Don’t we all hate the scale once in a while?
Situations where you stand cursing it from left to right, assuming that the display needs recalibrating, or knowing that the batteries need to be replaced?
Or where we try out a different scale to see whether our serotonin levels rise to happier levels?
Or have you gained some weight during these pandemic times and still blame it on the situation? Interesting.
Recently, I had a chat with my coach about the effects of WFH and the compulsory lockdowns put in place. Particularly discussing nutrition and movement, we both have seen signs of people gaining weight and being inactive during these months. And there is no scale needed to confirm all the above.
I have received various messages from friends and associates stating that ‘health and wellness are so important” during these adaptive times.
While these words of wisdom resonate across the Internet, actions to pursue a healthy “you” are not always put into practice. Expanded bellies, depressed states, watching Netflix, or glued to one’s mobile, are not my definitions of “health and wellness are so important”. I believe in following by example and practising what I preach.
I have seen visual confirmations that these words were said, followed by posts that confirm the contrary.
We tend to say it but more frequently disassociate ourselves from taking action. We believe that saying these words works its magic throughout our lives and leads to results. The feeling of just adding it to one’s vocabulary is not enough. And hearing stories what people gained in 2 months are tales that describe merely the tip of the iceberg. Nobody wants to endure the feeling of seeing the needle tipping to their wrong side of the scale.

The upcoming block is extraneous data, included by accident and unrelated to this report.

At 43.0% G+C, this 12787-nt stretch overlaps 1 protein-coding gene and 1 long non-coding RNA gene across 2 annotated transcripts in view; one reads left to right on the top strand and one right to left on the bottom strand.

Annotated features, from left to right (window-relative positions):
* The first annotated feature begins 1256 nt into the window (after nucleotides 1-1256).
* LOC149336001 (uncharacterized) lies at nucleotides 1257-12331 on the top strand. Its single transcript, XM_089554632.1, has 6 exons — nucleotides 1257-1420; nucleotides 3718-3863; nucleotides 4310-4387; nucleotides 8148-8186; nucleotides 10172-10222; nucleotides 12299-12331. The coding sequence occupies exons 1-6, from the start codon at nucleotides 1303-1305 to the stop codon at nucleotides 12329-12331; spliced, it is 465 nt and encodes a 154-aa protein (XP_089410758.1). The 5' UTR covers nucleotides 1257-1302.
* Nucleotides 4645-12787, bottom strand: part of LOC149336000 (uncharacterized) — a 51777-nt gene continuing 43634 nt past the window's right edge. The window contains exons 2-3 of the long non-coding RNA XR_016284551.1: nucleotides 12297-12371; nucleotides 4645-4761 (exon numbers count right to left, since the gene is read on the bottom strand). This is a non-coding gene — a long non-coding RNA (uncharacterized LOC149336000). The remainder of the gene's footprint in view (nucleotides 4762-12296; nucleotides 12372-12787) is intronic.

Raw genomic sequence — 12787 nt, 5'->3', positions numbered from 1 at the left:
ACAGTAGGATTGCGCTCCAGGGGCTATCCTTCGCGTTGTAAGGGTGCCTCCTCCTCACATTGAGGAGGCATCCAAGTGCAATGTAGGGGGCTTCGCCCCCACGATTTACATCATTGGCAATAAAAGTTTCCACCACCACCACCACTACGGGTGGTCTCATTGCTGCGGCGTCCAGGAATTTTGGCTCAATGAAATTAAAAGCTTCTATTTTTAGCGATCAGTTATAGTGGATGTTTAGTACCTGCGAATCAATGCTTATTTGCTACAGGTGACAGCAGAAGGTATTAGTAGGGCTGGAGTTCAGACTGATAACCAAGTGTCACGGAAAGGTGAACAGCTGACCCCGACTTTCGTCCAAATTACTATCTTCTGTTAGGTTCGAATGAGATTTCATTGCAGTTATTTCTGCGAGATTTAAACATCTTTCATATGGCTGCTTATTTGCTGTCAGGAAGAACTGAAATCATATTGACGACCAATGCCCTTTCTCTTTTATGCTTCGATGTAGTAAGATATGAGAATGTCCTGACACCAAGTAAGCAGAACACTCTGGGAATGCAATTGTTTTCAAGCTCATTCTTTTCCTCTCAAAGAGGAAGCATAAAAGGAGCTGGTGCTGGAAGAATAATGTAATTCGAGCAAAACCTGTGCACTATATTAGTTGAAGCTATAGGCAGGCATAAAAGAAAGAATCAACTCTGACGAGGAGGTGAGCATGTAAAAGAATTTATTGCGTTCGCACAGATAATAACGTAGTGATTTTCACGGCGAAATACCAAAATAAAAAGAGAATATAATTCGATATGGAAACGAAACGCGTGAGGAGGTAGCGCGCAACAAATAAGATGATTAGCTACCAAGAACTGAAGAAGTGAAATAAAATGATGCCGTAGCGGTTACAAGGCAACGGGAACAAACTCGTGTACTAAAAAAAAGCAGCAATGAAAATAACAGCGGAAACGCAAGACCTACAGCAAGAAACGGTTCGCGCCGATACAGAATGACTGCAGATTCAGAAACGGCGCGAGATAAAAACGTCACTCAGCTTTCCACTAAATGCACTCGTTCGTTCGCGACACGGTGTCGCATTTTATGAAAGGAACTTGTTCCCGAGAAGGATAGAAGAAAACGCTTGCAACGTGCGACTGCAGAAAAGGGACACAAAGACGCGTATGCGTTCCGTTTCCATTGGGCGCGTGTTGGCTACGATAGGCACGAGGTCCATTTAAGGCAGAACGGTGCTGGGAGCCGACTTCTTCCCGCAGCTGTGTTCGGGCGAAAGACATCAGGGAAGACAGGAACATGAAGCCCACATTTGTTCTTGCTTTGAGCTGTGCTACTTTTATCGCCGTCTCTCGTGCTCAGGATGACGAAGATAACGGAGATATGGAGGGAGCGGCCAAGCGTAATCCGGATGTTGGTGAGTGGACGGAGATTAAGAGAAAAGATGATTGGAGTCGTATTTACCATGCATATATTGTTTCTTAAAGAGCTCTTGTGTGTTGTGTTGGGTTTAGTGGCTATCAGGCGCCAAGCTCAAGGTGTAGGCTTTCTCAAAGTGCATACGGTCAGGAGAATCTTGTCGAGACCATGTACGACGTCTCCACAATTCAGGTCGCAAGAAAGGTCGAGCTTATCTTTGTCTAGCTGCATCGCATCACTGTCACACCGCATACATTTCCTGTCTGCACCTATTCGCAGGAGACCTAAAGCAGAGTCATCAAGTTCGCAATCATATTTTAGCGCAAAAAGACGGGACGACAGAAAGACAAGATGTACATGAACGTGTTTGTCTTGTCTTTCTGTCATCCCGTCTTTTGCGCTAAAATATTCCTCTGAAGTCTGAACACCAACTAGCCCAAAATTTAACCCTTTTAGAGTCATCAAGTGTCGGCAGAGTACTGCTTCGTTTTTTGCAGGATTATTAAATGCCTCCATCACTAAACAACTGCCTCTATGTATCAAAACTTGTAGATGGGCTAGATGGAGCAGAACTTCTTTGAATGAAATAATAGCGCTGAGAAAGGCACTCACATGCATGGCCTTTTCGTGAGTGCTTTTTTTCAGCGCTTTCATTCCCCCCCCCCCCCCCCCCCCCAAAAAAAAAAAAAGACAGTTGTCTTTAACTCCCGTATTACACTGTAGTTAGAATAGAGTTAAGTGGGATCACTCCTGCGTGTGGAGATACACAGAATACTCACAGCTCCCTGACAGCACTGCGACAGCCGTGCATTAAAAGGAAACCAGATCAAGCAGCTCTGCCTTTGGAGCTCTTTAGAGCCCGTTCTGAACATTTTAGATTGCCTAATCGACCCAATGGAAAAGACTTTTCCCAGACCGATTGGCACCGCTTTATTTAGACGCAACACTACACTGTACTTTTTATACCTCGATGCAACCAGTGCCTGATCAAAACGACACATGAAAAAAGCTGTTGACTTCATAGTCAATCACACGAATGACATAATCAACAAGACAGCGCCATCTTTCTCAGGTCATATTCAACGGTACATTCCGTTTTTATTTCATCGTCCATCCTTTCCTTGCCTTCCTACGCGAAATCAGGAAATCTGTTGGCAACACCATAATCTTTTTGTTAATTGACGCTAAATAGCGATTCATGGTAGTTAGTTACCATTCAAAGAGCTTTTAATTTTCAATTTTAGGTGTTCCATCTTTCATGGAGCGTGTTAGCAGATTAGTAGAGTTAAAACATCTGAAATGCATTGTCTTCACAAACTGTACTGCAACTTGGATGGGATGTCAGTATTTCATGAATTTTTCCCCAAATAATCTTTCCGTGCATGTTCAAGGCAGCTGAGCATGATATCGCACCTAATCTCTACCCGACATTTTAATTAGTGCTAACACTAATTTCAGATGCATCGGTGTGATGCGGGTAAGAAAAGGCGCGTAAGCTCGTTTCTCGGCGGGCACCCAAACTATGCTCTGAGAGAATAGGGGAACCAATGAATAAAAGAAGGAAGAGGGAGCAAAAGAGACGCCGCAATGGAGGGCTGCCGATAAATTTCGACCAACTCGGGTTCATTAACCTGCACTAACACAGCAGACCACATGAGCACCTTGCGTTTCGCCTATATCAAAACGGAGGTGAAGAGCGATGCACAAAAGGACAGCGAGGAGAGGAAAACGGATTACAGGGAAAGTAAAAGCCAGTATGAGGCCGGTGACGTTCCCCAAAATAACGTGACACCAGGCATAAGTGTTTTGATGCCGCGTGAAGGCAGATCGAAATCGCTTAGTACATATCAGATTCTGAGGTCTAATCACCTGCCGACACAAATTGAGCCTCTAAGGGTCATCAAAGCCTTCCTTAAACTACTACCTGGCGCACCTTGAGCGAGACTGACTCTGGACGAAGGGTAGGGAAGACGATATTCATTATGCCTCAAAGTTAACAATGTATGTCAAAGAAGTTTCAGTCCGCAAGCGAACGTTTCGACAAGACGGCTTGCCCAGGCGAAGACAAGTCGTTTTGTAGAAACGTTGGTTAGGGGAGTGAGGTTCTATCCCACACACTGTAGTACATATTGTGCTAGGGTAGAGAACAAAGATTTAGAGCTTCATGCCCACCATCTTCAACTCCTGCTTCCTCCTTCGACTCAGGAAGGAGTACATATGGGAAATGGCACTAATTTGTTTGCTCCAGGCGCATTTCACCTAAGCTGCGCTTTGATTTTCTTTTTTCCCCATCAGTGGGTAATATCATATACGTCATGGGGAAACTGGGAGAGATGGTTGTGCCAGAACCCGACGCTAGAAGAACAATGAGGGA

And the promises we make to ourselves to shed those add-on fat layers when things turn back to “normal”. 2021 will be as ‘normal’ as 2020, and maybe 2022 will follow in the same footsteps. And waiting for the right moment does not make that start even better.
If you have the knowledge of what works and what doesn’t, create habits, build systems, take responsibility, and have a task-oriented mindset, then you are off to a flying start. These are essential focus points to overcome these periods. We all have areas that we have full or partial control over, and one of these is our health.
Allow me to share a few tips and recommendations that are part of my daily routine to stay in shape.
Eat only when you are hungry
When lazing around, places are closed or feeling the burden of not moving around like before, we tend to use food as therapy. We feel our stress levels elevating and see our couch as the place to camp out when things are closed. Controlling your hunger cues is essential. Regularly drink a glass of water to alleviate this sense of appetite when the urge of eating is rising.
Eat whole, less-processed food
There is no better time than now to start cooking for yourself and your family. For many, it has a relaxing effect (drops cortisol levels). It can ooze you in a state where time moves faster, and it gives you control of what you eat. Go for less-processed foods that are more filling, have more nutrients and ensure you don’t spike insulin levels too much. Vegetables, lean meats, nuts and seeds, eggs, and seafood are some great choices.
Delete food delivery apps